The present work typifies a form of Western idealisation and romantisation of the Indochinese people and landscape. It presents the lush vegetation of the tropics foregrounded by the demure Oriental beauties who seemingly have very little interaction with one another but merely poising for the completion of the work. Joseph Inguimberty was the professor of painting in the Fine Arts School of Hanoi set up by the French colonial government in 1925. A French intellectual in the post World War I Europe, he advocated a humanism that believes, in the Vietnamese context, a uniqueness of an individual culture. For this belief, Inguimberty encouraged his Vietnamese students to learn only the techniques of Western painting but preserved their 'national character' in their works.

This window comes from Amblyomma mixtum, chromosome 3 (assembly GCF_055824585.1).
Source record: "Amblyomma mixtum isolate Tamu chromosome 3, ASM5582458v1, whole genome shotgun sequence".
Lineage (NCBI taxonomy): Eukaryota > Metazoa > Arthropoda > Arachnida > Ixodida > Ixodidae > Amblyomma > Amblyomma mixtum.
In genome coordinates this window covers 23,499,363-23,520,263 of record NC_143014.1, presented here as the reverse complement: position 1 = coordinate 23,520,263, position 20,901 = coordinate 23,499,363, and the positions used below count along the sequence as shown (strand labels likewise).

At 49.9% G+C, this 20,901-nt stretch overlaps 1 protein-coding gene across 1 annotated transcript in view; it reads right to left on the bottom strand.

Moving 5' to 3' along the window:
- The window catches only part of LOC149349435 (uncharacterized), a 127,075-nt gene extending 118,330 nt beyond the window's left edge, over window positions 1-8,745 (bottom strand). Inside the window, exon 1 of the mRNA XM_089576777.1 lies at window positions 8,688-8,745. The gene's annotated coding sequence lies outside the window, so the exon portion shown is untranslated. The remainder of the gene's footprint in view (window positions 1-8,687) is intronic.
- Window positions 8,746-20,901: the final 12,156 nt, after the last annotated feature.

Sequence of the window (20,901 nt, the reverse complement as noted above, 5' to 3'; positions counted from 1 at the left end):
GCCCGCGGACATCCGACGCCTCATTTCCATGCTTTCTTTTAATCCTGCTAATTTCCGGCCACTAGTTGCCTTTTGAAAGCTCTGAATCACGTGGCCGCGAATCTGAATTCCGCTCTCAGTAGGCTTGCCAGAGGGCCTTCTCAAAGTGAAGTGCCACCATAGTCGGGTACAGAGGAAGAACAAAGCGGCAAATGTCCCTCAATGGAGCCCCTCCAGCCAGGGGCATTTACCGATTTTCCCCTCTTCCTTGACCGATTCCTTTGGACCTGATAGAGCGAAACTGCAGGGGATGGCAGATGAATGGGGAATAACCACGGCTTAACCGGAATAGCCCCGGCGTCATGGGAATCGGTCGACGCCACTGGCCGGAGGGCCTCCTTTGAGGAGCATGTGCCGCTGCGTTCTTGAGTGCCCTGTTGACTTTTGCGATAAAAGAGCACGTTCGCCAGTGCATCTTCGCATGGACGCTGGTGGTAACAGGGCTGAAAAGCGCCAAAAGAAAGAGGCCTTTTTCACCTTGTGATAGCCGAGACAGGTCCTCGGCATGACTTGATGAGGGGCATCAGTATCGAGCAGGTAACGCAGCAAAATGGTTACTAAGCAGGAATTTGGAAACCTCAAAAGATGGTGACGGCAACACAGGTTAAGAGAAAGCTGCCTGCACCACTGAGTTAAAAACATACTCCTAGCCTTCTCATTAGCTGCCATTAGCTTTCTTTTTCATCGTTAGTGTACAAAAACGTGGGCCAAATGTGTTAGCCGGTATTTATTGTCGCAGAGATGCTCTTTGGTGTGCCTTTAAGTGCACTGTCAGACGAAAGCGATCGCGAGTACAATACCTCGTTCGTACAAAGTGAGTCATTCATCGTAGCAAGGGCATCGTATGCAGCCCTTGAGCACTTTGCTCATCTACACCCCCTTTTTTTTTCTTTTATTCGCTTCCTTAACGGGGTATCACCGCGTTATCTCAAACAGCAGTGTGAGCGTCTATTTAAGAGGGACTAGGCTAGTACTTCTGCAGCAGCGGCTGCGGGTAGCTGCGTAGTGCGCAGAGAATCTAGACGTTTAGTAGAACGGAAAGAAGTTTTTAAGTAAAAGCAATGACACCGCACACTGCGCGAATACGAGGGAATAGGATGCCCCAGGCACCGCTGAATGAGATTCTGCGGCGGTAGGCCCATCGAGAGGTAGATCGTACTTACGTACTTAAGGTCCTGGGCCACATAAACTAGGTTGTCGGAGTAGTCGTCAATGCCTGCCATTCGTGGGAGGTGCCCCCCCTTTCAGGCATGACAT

For Inguimberty, it was the tropical landscape and the natives that remained his constant source of Inspiration throughout his stay in Vietnam. He had completed many oeuvres depicting the beauty of the landscape of Indochina, and in many of these works, the canvas function very much like an arranged palette allowing the artist demonstrate his sensitivity in the use of colours while the figures feature less prominently. The present work, however, places the limelight on the nudes while the lush vegetation merely serves as an adorning background. The work belongs to a series of oeuvres which the artist did mainly in the mid thirties that gave more importance to the people and not the landscape. The sitters in these works are often oblivious to one another, seemingly choreographed to render the idealised, almost imagined, cultural richness and codified virtues and qualities of the indigenous people.